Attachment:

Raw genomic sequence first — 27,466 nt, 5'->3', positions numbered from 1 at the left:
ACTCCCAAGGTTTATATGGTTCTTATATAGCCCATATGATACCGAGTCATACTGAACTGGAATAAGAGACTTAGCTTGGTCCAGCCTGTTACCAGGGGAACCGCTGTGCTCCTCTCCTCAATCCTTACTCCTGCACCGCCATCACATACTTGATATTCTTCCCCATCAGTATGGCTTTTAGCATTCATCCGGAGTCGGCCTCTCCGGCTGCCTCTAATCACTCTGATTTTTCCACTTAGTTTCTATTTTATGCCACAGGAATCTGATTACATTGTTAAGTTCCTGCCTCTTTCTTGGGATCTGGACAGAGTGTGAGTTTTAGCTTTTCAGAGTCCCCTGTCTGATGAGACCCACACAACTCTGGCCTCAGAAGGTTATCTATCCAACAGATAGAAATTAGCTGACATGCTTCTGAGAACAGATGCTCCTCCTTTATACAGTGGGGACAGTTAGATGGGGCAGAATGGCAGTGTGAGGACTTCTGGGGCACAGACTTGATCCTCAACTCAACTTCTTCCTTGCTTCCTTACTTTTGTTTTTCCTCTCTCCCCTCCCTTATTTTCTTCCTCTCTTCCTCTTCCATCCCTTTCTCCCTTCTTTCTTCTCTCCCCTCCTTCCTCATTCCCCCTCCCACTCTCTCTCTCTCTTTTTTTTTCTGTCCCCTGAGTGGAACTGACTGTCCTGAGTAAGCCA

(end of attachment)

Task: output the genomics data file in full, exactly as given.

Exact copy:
Raw genomic sequence first — 27,466 nt, 5'->3', positions numbered from 1 at the left:
ACTCCCAAGGTTTATATGGTTCTTATATAGCCCATATGATACCGAGTCATACTGAACTGGAATAAGAGACTTAGCTTGGTCCAGCCTGTTACCAGGGGAACCGCTGTGCTCCTCTCCTCAATCCTTACTCCTGCACCGCCATCACATACTTGATATTCTTCCCCATCAGTATGGCTTTTAGCATTCATCCGGAGTCGGCCTCTCCGGCTGCCTCTAATCACTCTGATTTTTCCACTTAGTTTCTATTTTATGCCACAGGAATCTGATTACATTGTTAAGTTCCTGCCTCTTTCTTGGGATCTGGACAGAGTGTGAGTTTTAGCTTTTCAGAGTCCCCTGTCTGATGAGACCCACACAACTCTGGCCTCAGAAGGTTATCTATCCAACAGATAGAAATTAGCTGACATGCTTCTGAGAACAGATGCTCCTCCTTTATACAGTGGGGACAGTTAGATGGGGCAGAATGGCAGTGTGAGGACTTCTGGGGCACAGACTTGATCCTCAACTCAACTTCTTCCTTGCTTCCTTACTTTTGTTTTTCCTCTCTCCCCTCCCTTATTTTCTTCCTCTCTTCCTCTTCCATCCCTTTCTCCCTTCTTTCTTCTCTCCCCTCCTTCCTCATTCCCCCTCCCACTCTCTCTCTCTCTTTTTTTTTCTGTCCCCTGAGTGGAACTGACTGTCCTGAGTAAGCCA